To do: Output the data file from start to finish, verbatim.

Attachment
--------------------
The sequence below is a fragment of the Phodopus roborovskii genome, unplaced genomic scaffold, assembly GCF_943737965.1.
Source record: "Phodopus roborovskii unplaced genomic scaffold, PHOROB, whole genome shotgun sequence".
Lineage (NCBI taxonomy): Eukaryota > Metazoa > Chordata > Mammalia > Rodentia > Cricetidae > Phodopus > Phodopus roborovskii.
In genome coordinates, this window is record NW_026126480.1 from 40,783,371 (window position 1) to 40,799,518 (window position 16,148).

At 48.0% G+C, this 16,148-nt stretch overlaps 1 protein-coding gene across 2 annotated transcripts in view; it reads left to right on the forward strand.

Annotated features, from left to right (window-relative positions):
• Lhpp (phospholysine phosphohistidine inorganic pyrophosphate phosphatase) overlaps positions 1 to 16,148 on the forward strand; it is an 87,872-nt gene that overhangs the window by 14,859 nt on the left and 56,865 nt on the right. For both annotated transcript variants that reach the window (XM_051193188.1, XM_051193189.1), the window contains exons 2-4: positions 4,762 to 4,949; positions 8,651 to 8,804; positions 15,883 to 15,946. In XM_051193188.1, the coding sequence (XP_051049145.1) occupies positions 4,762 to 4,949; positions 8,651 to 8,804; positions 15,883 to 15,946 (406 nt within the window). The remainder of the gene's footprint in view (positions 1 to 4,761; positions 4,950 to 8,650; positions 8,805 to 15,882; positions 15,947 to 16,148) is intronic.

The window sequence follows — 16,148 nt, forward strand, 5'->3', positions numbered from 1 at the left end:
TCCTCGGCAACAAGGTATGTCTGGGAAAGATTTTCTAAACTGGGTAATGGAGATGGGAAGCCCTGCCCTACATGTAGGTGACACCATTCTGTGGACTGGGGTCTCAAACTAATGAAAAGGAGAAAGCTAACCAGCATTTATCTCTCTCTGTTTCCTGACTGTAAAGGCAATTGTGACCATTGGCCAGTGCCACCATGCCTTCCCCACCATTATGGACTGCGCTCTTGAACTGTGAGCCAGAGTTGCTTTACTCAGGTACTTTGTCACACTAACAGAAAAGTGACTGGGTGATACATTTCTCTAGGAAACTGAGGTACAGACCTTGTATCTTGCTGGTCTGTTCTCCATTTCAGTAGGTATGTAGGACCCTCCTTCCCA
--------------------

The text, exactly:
The sequence below is a fragment of the Phodopus roborovskii genome, unplaced genomic scaffold, assembly GCF_943737965.1.
Source record: "Phodopus roborovskii unplaced genomic scaffold, PHOROB, whole genome shotgun sequence".
Lineage (NCBI taxonomy): Eukaryota > Metazoa > Chordata > Mammalia > Rodentia > Cricetidae > Phodopus > Phodopus roborovskii.
In genome coordinates, this window is record NW_026126480.1 from 40,783,371 (window position 1) to 40,799,518 (window position 16,148).

At 48.0% G+C, this 16,148-nt stretch overlaps 1 protein-coding gene across 2 annotated transcripts in view; it reads left to right on the forward strand.

Annotated features, from left to right (window-relative positions):
• Lhpp (phospholysine phosphohistidine inorganic pyrophosphate phosphatase) overlaps positions 1 to 16,148 on the forward strand; it is an 87,872-nt gene that overhangs the window by 14,859 nt on the left and 56,865 nt on the right. For both annotated transcript variants that reach the window (XM_051193188.1, XM_051193189.1), the window contains exons 2-4: positions 4,762 to 4,949; positions 8,651 to 8,804; positions 15,883 to 15,946. In XM_051193188.1, the coding sequence (XP_051049145.1) occupies positions 4,762 to 4,949; positions 8,651 to 8,804; positions 15,883 to 15,946 (406 nt within the window). The remainder of the gene's footprint in view (positions 1 to 4,761; positions 4,950 to 8,650; positions 8,805 to 15,882; positions 15,947 to 16,148) is intronic.

The window sequence follows — 16,148 nt, forward strand, 5'->3', positions numbered from 1 at the left end:
TCCTCGGCAACAAGGTATGTCTGGGAAAGATTTTCTAAACTGGGTAATGGAGATGGGAAGCCCTGCCCTACATGTAGGTGACACCATTCTGTGGACTGGGGTCTCAAACTAATGAAAAGGAGAAAGCTAACCAGCATTTATCTCTCTCTGTTTCCTGACTGTAAAGGCAATTGTGACCATTGGCCAGTGCCACCATGCCTTCCCCACCATTATGGACTGCGCTCTTGAACTGTGAGCCAGAGTTGCTTTACTCAGGTACTTTGTCACACTAACAGAAAAGTGACTGGGTGATACATTTCTCTAGGAAACTGAGGTACAGACCTTGTATCTTGCTGGTCTGTTCTCCATTTCAGTAGGTATGTAGGACCCTCCTTCCCA